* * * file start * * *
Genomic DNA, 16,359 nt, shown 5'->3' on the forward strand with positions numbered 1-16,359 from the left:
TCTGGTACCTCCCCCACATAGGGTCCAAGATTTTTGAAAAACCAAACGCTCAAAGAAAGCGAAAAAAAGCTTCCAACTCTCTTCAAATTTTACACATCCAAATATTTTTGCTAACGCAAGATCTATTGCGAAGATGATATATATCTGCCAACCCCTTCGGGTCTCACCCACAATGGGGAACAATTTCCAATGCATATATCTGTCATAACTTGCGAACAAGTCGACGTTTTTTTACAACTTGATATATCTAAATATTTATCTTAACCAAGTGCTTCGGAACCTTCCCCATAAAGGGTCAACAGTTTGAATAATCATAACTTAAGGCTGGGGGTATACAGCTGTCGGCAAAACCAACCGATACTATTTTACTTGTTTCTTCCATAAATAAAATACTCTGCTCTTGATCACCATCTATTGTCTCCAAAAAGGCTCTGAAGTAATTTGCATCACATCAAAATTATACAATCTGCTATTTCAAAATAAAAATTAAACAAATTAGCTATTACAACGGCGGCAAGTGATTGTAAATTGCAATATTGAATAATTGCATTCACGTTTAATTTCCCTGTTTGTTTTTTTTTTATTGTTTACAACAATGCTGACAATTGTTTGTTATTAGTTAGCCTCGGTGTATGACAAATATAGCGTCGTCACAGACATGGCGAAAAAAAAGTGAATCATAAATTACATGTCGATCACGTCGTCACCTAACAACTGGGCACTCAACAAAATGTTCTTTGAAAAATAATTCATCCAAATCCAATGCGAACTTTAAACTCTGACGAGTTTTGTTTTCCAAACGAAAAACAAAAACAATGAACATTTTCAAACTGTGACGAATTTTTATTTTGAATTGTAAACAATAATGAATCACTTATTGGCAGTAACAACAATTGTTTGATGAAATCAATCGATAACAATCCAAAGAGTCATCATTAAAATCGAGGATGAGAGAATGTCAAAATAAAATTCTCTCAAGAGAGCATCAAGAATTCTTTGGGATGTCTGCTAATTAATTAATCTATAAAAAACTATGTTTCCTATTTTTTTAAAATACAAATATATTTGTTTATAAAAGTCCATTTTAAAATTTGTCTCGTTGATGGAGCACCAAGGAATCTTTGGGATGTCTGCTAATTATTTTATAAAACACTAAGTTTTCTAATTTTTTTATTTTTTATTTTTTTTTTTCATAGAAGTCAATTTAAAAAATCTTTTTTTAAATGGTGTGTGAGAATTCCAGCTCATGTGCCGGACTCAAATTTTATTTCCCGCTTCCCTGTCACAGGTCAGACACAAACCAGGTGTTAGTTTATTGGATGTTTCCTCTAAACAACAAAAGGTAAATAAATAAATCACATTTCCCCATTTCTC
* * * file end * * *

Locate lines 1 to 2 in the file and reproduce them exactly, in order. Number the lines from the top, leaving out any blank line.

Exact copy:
Genomic DNA, 16,359 nt, shown 5'->3' on the forward strand with positions numbered 1-16,359 from the left:
TCTGGTACCTCCCCCACATAGGGTCCAAGATTTTTGAAAAACCAAACGCTCAAAGAAAGCGAAAAAAAGCTTCCAACTCTCTTCAAATTTTACACATCCAAATATTTTTGCTAACGCAAGATCTATTGCGAAGATGATATATATCTGCCAACCCCTTCGGGTCTCACCCACAATGGGGAACAATTTCCAATGCATATATCTGTCATAACTTGCGAACAAGTCGACGTTTTTTTACAACTTGATATATCTAAATATTTATCTTAACCAAGTGCTTCGGAACCTTCCCCATAAAGGGTCAACAGTTTGAATAATCATAACTTAAGGCTGGGGGTATACAGCTGTCGGCAAAACCAACCGATACTATTTTACTTGTTTCTTCCATAAATAAAATACTCTGCTCTTGATCACCATCTATTGTCTCCAAAAAGGCTCTGAAGTAATTTGCATCACATCAAAATTATACAATCTGCTATTTCAAAATAAAAATTAAACAAATTAGCTATTACAACGGCGGCAAGTGATTGTAAATTGCAATATTGAATAATTGCATTCACGTTTAATTTCCCTGTTTGTTTTTTTTTTATTGTTTACAACAATGCTGACAATTGTTTGTTATTAGTTAGCCTCGGTGTATGACAAATATAGCGTCGTCACAGACATGGCGAAAAAAAAGTGAATCATAAATTACATGTCGATCACGTCGTCACCTAACAACTGGGCACTCAACAAAATGTTCTTTGAAAAATAATTCATCCAAATCCAATGCGAACTTTAAACTCTGACGAGTTTTGTTTTCCAAACGAAAAACAAAAACAATGAACATTTTCAAACTGTGACGAATTTTTATTTTGAATTGTAAACAATAATGAATCACTTATTGGCAGTAACAACAATTGTTTGATGAAATCAATCGATAACAATCCAAAGAGTCATCATTAAAATCGAGGATGAGAGAATGTCAAAATAAAATTCTCTCAAGAGAGCATCAAGAATTCTTTGGGATGTCTGCTAATTAATTAATCTATAAAAAACTATGTTTCCTATTTTTTTAAAATACAAATATATTTGTTTATAAAAGTCCATTTTAAAATTTGTCTCGTTGATGGAGCACCAAGGAATCTTTGGGATGTCTGCTAATTATTTTATAAAACACTAAGTTTTCTAATTTTTTTATTTTTTATTTTTTTTTTTCATAGAAGTCAATTTAAAAAATCTTTTTTTAAATGGTGTGTGAGAATTCCAGCTCATGTGCCGGACTCAAATTTTATTTCCCGCTTCCCTGTCACAGGTCAGACACAAACCAGGTGTTAGTTTATTGGATGTTTCCTCTAAACAACAAAAGGTAAATAAATAAATCACATTTCCCCATTTCTC